Known for her brightly colored, mystical and magical ladies, Lindee Zimmer has had a busy year since moving to Denver last summer to pursue being a full-time artist. After painting her largest wall on the side of The Ramble Hotel during CRUSH 2018, Zimmer has been painting walls all over Denver and even a handful in Mexico City during her travels.
“I love painting murals because I really like the community engagement. I like that people can see art being created live. I get to be an art advocate and talk about art while creating it so I enjoy that,” said Zimmer. “I enjoy being outside. I enjoy how physical and challenging the [murals] are. I also enjoy that they’re really on a fast timeline. I do paint inside and create private commissions and whatnot, but I definitely prefer being on a busy street or where there’s a lot of people because then I get more of that engagement.”
Catch Zimmer this Friday, March 8 live painting at Odell’s Brewery in Fort Collins, and keep up with all her new projects by following her Instagram: @lindeezimmer
Ladies Fancywork Society
Hanging out through Denver are some crazy crochet creatures watching you as you roam around the neighborhood. These huge garish pieces — affectionately described as “yarn vomit” — were created by four free-spirited ladies who have taken on the name Ladies Fancywork Society. Originally starting out in 2007 with rogue crochet bombing at 3 a.m., LFS has become a well-known name here in Denver, and will even be part of a collaboration with Rebellelion at this upcoming spring Denver Fashion Week.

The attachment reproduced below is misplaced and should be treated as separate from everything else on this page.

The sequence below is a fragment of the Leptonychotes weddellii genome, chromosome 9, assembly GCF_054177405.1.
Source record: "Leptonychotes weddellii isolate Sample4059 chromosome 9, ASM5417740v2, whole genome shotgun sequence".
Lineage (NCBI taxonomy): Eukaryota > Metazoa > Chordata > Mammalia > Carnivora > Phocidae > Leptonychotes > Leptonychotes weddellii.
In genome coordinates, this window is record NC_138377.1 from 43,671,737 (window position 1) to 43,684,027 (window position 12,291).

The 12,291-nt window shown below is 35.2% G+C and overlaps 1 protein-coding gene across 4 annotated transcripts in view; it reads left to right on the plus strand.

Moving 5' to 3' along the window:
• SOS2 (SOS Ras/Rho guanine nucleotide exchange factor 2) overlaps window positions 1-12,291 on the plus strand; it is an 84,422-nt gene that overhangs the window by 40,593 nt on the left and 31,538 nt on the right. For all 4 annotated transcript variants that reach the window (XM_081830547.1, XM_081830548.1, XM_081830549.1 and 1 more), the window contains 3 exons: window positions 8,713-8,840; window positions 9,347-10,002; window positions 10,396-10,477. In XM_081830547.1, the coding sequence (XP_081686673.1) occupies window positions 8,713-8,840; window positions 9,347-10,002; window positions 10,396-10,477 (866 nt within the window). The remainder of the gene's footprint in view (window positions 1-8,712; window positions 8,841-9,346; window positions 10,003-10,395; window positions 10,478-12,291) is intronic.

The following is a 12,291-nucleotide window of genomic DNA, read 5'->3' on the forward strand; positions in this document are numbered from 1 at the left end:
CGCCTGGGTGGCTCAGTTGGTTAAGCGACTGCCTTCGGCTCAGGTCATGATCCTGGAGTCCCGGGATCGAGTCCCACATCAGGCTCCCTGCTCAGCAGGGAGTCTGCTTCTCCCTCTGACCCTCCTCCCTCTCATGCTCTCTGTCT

“We love bringing our crazy group imagination into the real world in the form of crochet so that people can see it and interact with it. Watching people encounter our art and have their own reactions is one of our favorite things!” said LFS. “We love being a part of the Denver street art community and being able to make art that is accessible for everyone to experience, especially when they might not be expecting it.”
Keep your eyes peeled for Ladies Fancywork Society at Denver Fashion Week this spring, and don’t forget to check out their Instagram: @ladiesfancyworksociety
If you’ve ever wandered around the street of Denver, there is no doubt you’ve seen Koko Bayer’s iconic wheatpaste posters. They are pictures of aspen trees and hands with an eye in the middle, as well as newer work of a side profile face with colorful lipstick. All the photos were created by her grandfather Herbert Bayer — a well-known Denver artist from decades ago. Bayer’s work can be found hanging out on walls, dumpster and even now at the Meow Wolf construction site.